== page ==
Liked by 1 person

  4. When I lived in Germany in the early seventies, I had conversations with my (then) girlfriend’s mother, who had been a member of the Hitler Youth. In more recent visits, my Jewish wife questioned my German friends about what their parents had done during the war. My friends were open, honest, introspective, and frank in their answers. I find the Germans have more honestly examined and atoned for their ancestors’ sins than any other nationality. Certainly, we Americans have not atoned for our genocide against Native Americans and the three hundred years of enslavement of African Americans.

    Liked by 1 person

    • This is very interesting, Dallas. The atonement is an important step of the “Vergangenheitsbewältigung” 😉 It’s good that you found people sharing their experience. When I asked my grandparents and extended family, they would not want to talk about all the details – I had so many questions ! – and they would only want to share some of their memories and experiences. I would have loved them to tell me more, but I guess they were still processing it all and its’ very painful…

      Liked by 1 person

  5. Dear Ute,
    This is a very sensitive issue indeed. Unfortunately, we in Hungary possibly never dealt with it completely properly. I studied some German from my grandma, partly of Austrian origin, but then I began to hate everything German and never wanted to learn the language. I’ve just overcome this feeling, above 60, even though some of my colleagues used to be very-very nice and professional Germans where I used to teach. I think this abhorrence, sorry I call it that, is a feeling against Germans, not simply against Nazi Germany – we in Hungary, having suffered under the Russians – may be something that takes generations to pass, a completely stupid aversion, but embedded so deep that I’m even ashamed to admit – and I have nobody having suffered by the Nazis in my family! You can imagine feelings of those who had! I think this was so deep, so wide-spread, infecting so many beside those directly involved (ever read Jerzy Kosinsky’s “The Painted Bird”?) that it’ll take generations to pass. I’m grateful for daring to get involved in Germany even for short periods, to feel a culture that gave us Bach, Buxtehude, Beethoven, Brahms, Wagner, Goethe, Hegel, Thomas Mann … but also destroyed a large part of what gave us Pushkin, Tsaikovsky, Chopin, Rubinstein, Maupassant, …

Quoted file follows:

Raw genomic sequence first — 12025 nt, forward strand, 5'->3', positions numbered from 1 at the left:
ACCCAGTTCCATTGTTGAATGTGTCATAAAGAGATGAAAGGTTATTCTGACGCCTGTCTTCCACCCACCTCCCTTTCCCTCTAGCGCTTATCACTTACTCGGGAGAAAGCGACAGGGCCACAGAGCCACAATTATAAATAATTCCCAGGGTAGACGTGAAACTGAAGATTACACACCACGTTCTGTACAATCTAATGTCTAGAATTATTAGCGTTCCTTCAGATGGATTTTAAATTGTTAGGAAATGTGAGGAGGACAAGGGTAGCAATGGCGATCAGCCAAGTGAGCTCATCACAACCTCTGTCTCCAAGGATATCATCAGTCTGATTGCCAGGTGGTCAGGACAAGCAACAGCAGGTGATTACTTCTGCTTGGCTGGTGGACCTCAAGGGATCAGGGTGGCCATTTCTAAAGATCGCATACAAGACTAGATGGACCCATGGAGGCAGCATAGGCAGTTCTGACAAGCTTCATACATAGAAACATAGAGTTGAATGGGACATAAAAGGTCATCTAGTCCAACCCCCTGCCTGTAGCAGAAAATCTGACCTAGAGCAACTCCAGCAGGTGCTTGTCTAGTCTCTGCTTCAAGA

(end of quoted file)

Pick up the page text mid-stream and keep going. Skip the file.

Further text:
Of course I hope that everybody in and originating from Germany manage to let their children understand this is not their fault at all – not even your fault! These are human feelings I’m afraid. I should also ask how Tutsies feel agains the Hutu and vice versa, how Cambodians feel, how Vietnamese feel against Americans and the Chinese (!), and the list could go on. We humans are a hopeless race, but I hope we can at least make it bearable to our children.

    Liked by 1 person

    • Thank you so much for your very honest comment. I understand your feeling and yes, I think it will take generations to get less intense. It might not pass, but I hope it will change. I hope that my children and their children one day will not feel the same way I feel. I know that every society carries some historical guilt, I just wish it wasn’t that the wounds of the past weren’t opened regularly. One needs for them to heal. There will always be the scar to remind us, but we have to be able to carry on.

      Liked by 1 person